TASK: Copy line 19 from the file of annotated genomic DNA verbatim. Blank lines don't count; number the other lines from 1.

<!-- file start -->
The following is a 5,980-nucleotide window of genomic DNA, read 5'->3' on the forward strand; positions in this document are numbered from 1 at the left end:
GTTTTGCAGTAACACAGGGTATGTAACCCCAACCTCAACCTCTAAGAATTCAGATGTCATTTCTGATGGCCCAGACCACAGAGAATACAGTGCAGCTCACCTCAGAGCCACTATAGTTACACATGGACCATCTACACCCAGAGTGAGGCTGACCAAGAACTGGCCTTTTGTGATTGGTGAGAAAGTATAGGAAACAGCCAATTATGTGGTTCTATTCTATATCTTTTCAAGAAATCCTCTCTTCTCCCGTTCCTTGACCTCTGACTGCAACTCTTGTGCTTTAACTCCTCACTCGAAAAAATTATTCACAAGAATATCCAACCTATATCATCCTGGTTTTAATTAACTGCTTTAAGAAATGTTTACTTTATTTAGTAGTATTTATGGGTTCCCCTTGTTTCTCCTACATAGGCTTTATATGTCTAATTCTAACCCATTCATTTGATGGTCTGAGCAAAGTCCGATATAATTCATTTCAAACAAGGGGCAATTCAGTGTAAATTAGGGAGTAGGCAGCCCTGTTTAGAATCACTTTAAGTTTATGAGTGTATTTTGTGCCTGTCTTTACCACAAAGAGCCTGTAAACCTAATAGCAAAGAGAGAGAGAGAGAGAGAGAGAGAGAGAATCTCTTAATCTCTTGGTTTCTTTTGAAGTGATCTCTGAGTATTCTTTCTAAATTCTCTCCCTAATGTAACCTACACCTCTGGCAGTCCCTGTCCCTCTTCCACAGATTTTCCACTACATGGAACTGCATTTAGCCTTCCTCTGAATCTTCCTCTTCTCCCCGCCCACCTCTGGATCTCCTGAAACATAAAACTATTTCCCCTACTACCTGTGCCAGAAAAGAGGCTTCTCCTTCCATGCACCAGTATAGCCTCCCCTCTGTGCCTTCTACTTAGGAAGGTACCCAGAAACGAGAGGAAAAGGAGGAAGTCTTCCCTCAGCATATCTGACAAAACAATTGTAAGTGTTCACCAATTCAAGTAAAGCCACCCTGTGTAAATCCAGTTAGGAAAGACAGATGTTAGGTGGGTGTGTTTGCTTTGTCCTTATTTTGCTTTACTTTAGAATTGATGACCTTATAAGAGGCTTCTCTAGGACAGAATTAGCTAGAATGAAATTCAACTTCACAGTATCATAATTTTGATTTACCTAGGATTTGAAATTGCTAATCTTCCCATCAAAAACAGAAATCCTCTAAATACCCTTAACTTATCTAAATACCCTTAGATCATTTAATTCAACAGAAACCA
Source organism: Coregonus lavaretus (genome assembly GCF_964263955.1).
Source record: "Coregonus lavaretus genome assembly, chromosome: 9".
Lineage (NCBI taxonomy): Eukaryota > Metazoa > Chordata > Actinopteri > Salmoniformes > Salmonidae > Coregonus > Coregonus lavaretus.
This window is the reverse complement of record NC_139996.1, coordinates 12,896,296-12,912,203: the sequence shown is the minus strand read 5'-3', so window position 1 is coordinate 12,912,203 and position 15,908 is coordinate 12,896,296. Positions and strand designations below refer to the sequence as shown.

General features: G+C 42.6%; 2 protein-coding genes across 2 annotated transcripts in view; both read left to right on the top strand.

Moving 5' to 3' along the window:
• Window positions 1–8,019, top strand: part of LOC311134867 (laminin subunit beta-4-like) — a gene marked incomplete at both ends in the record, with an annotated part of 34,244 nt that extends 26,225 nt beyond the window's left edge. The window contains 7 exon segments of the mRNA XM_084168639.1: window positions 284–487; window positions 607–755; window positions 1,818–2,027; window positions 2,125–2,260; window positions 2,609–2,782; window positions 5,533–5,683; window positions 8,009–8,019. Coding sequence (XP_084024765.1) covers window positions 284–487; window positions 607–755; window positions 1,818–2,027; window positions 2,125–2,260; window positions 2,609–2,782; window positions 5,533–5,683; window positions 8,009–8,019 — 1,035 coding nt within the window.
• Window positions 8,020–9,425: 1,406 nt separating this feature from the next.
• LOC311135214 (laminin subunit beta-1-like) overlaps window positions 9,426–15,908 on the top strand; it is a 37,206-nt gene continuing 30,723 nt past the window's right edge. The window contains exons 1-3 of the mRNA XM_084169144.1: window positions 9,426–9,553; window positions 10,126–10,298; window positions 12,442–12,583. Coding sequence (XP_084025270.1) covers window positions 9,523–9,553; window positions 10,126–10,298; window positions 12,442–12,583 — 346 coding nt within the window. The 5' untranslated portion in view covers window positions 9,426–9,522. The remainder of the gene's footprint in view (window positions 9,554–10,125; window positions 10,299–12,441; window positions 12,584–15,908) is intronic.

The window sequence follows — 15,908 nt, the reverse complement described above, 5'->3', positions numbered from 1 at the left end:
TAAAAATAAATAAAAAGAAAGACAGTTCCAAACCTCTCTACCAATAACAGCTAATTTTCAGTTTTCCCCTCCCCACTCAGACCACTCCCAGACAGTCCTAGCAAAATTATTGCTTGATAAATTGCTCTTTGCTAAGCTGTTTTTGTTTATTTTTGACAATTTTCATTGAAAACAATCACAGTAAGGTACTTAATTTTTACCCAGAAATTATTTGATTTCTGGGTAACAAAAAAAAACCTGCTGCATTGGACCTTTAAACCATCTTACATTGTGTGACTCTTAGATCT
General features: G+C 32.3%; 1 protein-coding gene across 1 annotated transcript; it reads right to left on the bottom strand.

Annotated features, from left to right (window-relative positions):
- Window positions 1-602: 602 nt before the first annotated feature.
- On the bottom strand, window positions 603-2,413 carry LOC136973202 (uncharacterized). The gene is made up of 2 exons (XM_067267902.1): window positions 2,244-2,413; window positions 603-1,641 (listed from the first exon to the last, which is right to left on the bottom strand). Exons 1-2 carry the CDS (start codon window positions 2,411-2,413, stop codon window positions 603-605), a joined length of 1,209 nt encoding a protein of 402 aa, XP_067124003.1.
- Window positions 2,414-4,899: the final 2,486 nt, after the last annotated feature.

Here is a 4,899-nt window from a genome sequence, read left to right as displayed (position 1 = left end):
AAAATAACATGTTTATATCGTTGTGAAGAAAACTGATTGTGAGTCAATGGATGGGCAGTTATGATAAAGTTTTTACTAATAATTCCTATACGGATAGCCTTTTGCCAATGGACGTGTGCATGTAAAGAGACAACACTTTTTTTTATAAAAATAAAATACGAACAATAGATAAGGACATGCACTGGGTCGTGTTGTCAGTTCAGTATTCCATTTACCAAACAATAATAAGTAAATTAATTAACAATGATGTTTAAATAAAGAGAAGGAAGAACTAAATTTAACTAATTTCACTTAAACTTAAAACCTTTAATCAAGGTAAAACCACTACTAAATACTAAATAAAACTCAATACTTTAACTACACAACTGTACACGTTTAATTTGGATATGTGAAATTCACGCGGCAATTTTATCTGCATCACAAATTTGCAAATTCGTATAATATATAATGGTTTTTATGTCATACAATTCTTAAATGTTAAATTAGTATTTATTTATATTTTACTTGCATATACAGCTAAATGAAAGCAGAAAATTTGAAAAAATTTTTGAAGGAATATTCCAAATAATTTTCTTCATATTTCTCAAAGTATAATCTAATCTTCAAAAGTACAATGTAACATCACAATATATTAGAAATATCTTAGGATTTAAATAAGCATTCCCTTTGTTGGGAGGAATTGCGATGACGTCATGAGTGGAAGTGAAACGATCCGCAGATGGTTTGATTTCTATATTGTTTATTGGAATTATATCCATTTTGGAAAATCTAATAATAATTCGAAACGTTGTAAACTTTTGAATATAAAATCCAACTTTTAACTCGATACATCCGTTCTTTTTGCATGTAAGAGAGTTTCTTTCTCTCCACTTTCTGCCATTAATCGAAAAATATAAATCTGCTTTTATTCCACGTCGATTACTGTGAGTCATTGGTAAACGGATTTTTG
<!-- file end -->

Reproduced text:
Here is a 4,899-nt window from a genome sequence, read left to right as displayed (position 1 = left end):